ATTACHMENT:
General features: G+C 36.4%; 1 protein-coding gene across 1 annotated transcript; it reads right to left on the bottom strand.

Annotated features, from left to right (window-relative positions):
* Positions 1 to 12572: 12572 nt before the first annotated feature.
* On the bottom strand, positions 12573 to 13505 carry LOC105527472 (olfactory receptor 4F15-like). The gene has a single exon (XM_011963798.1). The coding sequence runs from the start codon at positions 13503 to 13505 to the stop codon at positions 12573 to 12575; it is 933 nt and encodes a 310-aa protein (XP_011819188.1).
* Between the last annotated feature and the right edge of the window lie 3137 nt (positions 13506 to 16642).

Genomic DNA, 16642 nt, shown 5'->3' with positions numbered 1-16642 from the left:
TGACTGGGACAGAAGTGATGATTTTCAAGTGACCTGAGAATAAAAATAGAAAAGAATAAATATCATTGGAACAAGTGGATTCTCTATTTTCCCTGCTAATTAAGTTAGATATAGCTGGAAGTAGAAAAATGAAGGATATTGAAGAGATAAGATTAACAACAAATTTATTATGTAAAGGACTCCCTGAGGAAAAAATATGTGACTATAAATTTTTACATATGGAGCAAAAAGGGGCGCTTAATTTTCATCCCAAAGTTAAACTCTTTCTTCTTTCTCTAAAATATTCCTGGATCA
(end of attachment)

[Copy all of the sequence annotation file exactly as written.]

General features: G+C 36.4%; 1 protein-coding gene across 1 annotated transcript; it reads right to left on the bottom strand.

Annotated features, from left to right (window-relative positions):
* Positions 1 to 12572: 12572 nt before the first annotated feature.
* On the bottom strand, positions 12573 to 13505 carry LOC105527472 (olfactory receptor 4F15-like). The gene has a single exon (XM_011963798.1). The coding sequence runs from the start codon at positions 13503 to 13505 to the stop codon at positions 12573 to 12575; it is 933 nt and encodes a 310-aa protein (XP_011819188.1).
* Between the last annotated feature and the right edge of the window lie 3137 nt (positions 13506 to 16642).

Genomic DNA, 16642 nt, shown 5'->3' with positions numbered 1-16642 from the left:
TGACTGGGACAGAAGTGATGATTTTCAAGTGACCTGAGAATAAAAATAGAAAAGAATAAATATCATTGGAACAAGTGGATTCTCTATTTTCCCTGCTAATTAAGTTAGATATAGCTGGAAGTAGAAAAATGAAGGATATTGAAGAGATAAGATTAACAACAAATTTATTATGTAAAGGACTCCCTGAGGAAAAAATATGTGACTATAAATTTTTACATATGGAGCAAAAAGGGGCGCTTAATTTTCATCCCAAAGTTAAACTCTTTCTTCTTTCTCTAAAATATTCCTGGATCA